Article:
Ministry of Defence
Ministry of Defence

Lest We Forget
British Legion
The Royal British Legion

Throughout Wiltshire there are various memorials and rolls of honour dedicated to those men and women who fell in various wars. These memorials and rolls cover many centuries in some cases, most World War One and Two.

During any conflict there are certain acts of bravery or defiance that are noticeable above others. For these acts citations and medals have been awarded.

If anybody has information for those of the Second World War, Boer War, or the like similar to those supplied for the First World War then I would gladly post these as well.

These pages are available for transcripts of these memorials and rolls of honour. If you have a transcription of, or you are willing to transcribe, a Wiltshire memorial or roll of honour for these pages then please contact me, the email address is below.

Current acknowledgements for assistance with these pages must go to Andy Pay and others - thank you all.

Thank you,
Martin Edwards

Please Note: Every attempt has been made to transcribe this information accurately but there are occasions that the information supplied is incorrect or errors occur during transcription. We do not wish to cause offence to any families of the men detailed here and will change the relevant information when informed.

Also note that places detailed on these memorials may appear in the wrong county. This information has been transcribed from the records given and, as the men were parochial, the information supplied at enlistment was the view of the men and the county they thought they resided in.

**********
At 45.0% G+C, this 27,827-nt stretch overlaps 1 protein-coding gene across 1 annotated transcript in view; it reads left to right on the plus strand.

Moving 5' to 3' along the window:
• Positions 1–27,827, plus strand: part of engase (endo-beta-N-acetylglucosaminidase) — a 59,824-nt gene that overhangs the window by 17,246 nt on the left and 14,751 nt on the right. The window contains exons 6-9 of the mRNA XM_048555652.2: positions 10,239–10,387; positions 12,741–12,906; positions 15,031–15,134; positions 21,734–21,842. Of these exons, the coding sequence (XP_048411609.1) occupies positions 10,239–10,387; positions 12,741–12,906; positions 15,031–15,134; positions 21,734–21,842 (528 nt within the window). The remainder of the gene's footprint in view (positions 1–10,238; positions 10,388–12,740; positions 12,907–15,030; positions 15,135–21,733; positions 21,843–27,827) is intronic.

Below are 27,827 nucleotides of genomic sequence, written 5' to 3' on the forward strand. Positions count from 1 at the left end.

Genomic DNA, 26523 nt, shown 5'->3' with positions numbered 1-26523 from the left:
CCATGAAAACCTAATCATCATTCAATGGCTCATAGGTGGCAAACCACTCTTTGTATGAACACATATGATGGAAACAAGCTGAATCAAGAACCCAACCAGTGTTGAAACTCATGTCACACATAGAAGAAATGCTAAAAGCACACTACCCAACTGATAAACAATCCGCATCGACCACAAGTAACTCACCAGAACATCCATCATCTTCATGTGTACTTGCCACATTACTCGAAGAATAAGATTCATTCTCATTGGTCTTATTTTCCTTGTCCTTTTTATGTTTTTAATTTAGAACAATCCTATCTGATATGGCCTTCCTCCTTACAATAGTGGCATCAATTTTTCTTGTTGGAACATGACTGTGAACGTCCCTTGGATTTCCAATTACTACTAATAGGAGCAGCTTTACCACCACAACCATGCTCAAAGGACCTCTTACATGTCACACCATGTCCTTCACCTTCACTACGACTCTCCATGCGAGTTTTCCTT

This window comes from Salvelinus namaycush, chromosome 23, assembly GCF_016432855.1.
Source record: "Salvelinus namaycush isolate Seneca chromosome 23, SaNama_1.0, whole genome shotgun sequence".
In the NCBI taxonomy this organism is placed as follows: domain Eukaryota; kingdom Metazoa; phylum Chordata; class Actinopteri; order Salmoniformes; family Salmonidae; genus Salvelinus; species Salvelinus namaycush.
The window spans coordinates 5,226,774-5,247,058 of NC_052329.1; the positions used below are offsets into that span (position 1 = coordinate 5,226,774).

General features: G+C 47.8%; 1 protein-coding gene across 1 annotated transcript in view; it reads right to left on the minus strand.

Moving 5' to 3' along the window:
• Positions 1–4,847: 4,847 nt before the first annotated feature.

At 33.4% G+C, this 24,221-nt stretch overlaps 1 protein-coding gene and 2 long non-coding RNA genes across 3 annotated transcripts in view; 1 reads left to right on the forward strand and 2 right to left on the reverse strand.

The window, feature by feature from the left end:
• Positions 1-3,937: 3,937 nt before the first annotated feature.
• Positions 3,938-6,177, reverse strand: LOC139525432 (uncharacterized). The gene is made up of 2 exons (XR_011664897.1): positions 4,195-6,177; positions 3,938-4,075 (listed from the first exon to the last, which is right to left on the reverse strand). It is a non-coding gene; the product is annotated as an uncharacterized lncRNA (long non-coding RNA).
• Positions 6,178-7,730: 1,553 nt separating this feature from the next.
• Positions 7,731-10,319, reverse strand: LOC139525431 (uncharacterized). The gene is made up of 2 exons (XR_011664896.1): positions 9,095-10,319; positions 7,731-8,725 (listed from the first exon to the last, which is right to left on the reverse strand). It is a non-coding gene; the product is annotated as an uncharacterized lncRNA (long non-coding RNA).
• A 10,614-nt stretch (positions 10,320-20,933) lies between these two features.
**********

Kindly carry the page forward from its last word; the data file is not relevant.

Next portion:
The various memorials and cemeteries maintained by the War Graves Commission for the Western Front are described and pictured on the Internet. Details of Kranji War Cemetery and Taiping can be found in the Overseas section.

Some of the cap badges are laid out, on a separate page.

Not all memorials were to people; there are memorials to various types of animal that served and fell in World War I for example, dogs.

Extract from Wiltshire Times and Trowbridge Advertiser - Saturday 20 November 1915, page 7:

Our correspondent sends the cutting below, from the "Times of India":—


It is interesting to recall just now that the inventor of shrapnel—Lieutenant-General Henry Shrapnel— gained much of his military experience in Flanders. He served with the Duke of York’s army there, and shortly after the siege of Dunkirk invented the case shot, "a destructive engine of war used by the Royal Artillery, and known by the name of Shrapnel Shell." So runs the inscription on a large slab the floor of in Bradford-on-Avon Church, Wiltshire, where the General was buried. The inventor's reward was a pension of £1,200 per annum. The Shrapnels were for three generations cloth weavers at Bradford-on-Avon.

Men of the Wiltshire Regiment after Thiepval
World War 1 & 2 - Others Selection

Pre-1914 - Memorial Selection